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ENTERTAINMENT
April 4, 2004
Regarding "The Zipping Point" by Patrick Goldstein (March 28), please allow me to let Michael Copps of the FCC in on a little-known secret. It may hurt. It may come as quite a shock. Howard Stern is not the antichrist. Janet Jackson's breast revelation was not the downfall of civilization as we know it. JC Chasez is not responsible for the ills of society. Mr. Copps, were you aware that a huge asteroid is on a possible collision course with Earth in about 11 years? But I will not be afraid.
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BUSINESS
December 13, 2011 | By Joe Flint, Los Angeles Times
For more than 10 years, Democratic Federal Communications Commissioner Michael J. Copps played the role of Howard Beale at the regulatory agency. Like the TV anchor from the movie "Network" — the role made famous by the late Oscar-winning actor Peter Finch — he was often mad as hell and not going to take it anymore. Copps, who is resigning from the FCC at the end of the month, has always been far more outspoken than the typical regulator. He was unafraid to offend the powerful companies he was charged to keep in line.
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BUSINESS
December 13, 2011 | By Joe Flint, Los Angeles Times
For more than 10 years, Democratic Federal Communications Commissioner Michael J. Copps played the role of Howard Beale at the regulatory agency. Like the TV anchor from the movie "Network" — the role made famous by the late Oscar-winning actor Peter Finch — he was often mad as hell and not going to take it anymore. Copps, who is resigning from the FCC at the end of the month, has always been far more outspoken than the typical regulator. He was unafraid to offend the powerful companies he was charged to keep in line.
BUSINESS
June 13, 2009 | Alana Semuels
Now that June 12 has come and gone, it may be time to ask: Who, if anyone, benefits from the mandatory upgrade to digital television transmission? The move inconvenienced millions of Americans who had to obtain converter boxes for their old analog television sets. The government spent billions preparing the viewing public. But advocates and regulators say the expense and hassle was worth it. The government received $19.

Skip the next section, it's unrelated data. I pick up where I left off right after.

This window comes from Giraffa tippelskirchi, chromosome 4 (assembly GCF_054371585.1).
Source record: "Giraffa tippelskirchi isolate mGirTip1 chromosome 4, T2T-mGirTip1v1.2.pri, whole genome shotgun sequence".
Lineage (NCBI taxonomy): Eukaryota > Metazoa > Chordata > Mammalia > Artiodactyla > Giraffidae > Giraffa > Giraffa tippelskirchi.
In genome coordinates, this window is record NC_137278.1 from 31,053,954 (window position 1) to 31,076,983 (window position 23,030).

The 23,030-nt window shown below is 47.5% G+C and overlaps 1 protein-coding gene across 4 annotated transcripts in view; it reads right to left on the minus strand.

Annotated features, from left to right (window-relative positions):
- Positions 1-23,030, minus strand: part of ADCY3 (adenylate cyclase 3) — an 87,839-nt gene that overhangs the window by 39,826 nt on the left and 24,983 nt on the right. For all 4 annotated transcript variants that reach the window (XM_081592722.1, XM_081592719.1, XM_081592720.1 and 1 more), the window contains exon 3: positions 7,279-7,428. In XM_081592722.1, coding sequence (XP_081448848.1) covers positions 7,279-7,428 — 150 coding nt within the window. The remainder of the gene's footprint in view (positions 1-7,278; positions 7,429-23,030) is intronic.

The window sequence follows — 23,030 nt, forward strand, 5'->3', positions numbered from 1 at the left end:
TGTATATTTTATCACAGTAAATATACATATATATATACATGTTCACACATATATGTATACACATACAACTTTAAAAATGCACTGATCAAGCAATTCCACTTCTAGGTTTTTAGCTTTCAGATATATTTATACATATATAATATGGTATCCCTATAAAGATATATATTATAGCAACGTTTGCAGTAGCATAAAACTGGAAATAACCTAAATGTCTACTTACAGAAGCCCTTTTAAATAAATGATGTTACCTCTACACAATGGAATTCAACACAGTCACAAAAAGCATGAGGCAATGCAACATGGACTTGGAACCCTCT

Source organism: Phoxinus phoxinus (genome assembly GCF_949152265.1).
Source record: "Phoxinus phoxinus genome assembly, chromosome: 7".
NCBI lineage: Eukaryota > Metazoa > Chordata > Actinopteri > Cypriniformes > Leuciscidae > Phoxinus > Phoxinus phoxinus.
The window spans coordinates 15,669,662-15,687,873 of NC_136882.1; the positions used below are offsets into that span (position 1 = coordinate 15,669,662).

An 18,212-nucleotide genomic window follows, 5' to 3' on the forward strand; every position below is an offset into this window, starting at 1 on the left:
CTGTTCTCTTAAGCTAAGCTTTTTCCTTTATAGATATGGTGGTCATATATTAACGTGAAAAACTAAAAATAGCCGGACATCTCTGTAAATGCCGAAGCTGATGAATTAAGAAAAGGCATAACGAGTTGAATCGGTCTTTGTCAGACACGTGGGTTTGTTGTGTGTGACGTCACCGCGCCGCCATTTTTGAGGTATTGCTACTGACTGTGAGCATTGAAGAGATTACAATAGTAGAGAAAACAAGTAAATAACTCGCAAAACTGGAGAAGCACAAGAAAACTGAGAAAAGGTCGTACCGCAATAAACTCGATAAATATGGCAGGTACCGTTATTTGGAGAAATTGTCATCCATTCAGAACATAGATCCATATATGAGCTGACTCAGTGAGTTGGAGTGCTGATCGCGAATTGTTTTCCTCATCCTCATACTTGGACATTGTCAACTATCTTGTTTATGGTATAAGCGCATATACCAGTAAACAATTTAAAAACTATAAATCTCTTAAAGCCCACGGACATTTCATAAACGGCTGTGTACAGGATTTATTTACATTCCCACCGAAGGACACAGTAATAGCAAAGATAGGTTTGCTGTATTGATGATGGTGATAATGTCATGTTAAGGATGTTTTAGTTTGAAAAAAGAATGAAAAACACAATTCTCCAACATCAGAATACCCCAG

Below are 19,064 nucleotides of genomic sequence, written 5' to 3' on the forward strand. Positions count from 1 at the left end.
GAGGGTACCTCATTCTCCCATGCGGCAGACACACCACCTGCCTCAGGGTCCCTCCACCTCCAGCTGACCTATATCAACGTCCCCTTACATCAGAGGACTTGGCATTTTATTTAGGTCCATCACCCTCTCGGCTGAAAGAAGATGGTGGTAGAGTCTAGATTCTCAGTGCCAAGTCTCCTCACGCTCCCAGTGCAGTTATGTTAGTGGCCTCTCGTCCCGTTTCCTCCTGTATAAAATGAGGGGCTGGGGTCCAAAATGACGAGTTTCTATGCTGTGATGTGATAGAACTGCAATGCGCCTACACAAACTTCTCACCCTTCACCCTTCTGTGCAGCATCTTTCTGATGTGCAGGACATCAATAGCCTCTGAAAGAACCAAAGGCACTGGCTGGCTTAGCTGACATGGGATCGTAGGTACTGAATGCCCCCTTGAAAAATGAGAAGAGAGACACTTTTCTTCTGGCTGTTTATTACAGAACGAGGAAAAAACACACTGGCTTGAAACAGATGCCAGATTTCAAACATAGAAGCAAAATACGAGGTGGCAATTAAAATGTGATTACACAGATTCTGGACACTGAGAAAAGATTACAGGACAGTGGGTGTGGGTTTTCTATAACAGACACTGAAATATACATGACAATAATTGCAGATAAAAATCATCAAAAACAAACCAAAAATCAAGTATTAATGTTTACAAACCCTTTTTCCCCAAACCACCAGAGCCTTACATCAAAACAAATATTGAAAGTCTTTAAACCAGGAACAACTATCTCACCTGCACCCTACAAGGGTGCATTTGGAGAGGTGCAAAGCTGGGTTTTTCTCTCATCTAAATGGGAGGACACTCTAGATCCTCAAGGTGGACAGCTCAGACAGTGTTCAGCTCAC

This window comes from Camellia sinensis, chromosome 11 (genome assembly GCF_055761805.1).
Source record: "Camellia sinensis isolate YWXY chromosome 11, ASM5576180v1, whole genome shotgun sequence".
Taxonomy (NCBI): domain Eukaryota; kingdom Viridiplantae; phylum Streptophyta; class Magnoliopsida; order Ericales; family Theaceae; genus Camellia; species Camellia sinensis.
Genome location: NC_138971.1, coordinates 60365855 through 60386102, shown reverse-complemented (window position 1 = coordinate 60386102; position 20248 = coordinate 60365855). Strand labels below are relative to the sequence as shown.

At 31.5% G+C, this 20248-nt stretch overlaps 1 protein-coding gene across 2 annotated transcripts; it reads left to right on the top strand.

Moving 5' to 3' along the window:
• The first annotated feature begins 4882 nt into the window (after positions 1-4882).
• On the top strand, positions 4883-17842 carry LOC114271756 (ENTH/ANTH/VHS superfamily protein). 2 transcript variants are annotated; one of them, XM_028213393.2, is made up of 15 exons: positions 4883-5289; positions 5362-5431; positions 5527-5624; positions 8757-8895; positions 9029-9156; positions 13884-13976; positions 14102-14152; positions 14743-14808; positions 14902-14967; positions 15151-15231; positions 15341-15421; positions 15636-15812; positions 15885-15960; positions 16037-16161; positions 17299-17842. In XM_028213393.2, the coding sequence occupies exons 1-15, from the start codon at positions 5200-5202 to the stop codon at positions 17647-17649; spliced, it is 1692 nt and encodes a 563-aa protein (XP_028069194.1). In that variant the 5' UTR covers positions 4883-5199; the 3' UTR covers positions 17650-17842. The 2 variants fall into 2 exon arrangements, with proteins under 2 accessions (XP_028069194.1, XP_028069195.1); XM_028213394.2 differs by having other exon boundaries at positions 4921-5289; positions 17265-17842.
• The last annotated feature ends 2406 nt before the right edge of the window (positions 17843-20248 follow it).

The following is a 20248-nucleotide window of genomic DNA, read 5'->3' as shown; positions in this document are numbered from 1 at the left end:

CALIFORNIA | LOCAL
February 5, 1994
Michael L. Copp, an Orange Coast College professor and counselor to the school's athletic teams, died Thursday after suffering a massive heart attack. He was 56. A native of Rockford, Ill., Copp worked as a high school counselor, civics teacher, wrestling and tennis coach in Illinois and California before joining the Orange Coast faculty in 1965. In his first 11 years at the college, Copp taught introductory psychology and worked as a counselor.
BUSINESS
November 10, 2005 | Jube Shiver Jr., Times Staff Writer
President Bush on Wednesday nominated Tennessee utility regulator Deborah Taylor Tate to fill a long vacant Republican seat on the Federal Communications Commission, while at the same time naming Michael J. Copps to retain his Democratic seat at the agency. If confirmed by the Senate, Tate and Copps would restore a 3-2 Republican majority at the FCC, clearing the way for agency Chairman Kevin J.
BUSINESS
December 14, 2005 | From Bloomberg News
Congress should consider a bill to curb sex and obscenity on television even after cable TV companies Monday said they planned to offer packages of family-friendly channels, a member of the Federal Communications Commission said Tuesday. "I don't think we're anywhere near the point where we can say we don't need legislation," Commissioner Michael J. Copps, a Democrat, said at a Senate Commerce Committee hearing in Washington. "Let's keep pushing."
BUSINESS
July 28, 2003 | Jube Shiver Jr., Times Staff Writer
For months, Federal Communications Commissioner Michael J. Copps waged a lonely campaign to keep the nation's biggest media companies from getting even bigger. Short on funds, the Democrat crisscrossed the country, often unaccompanied by colleagues or staff, and begged universities to give him facilities to hold town meetings to debate media ownership policy. The FCC's Republican chairman, Michael K.
BUSINESS
June 13, 2009 | Alana Semuels
Now that June 12 has come and gone, it may be time to ask: Who, if anyone, benefits from the mandatory upgrade to digital television transmission? The move inconvenienced millions of Americans who had to obtain converter boxes for their old analog television sets. The government spent billions preparing the viewing public. But advocates and regulators say the expense and hassle was worth it. The government received $19.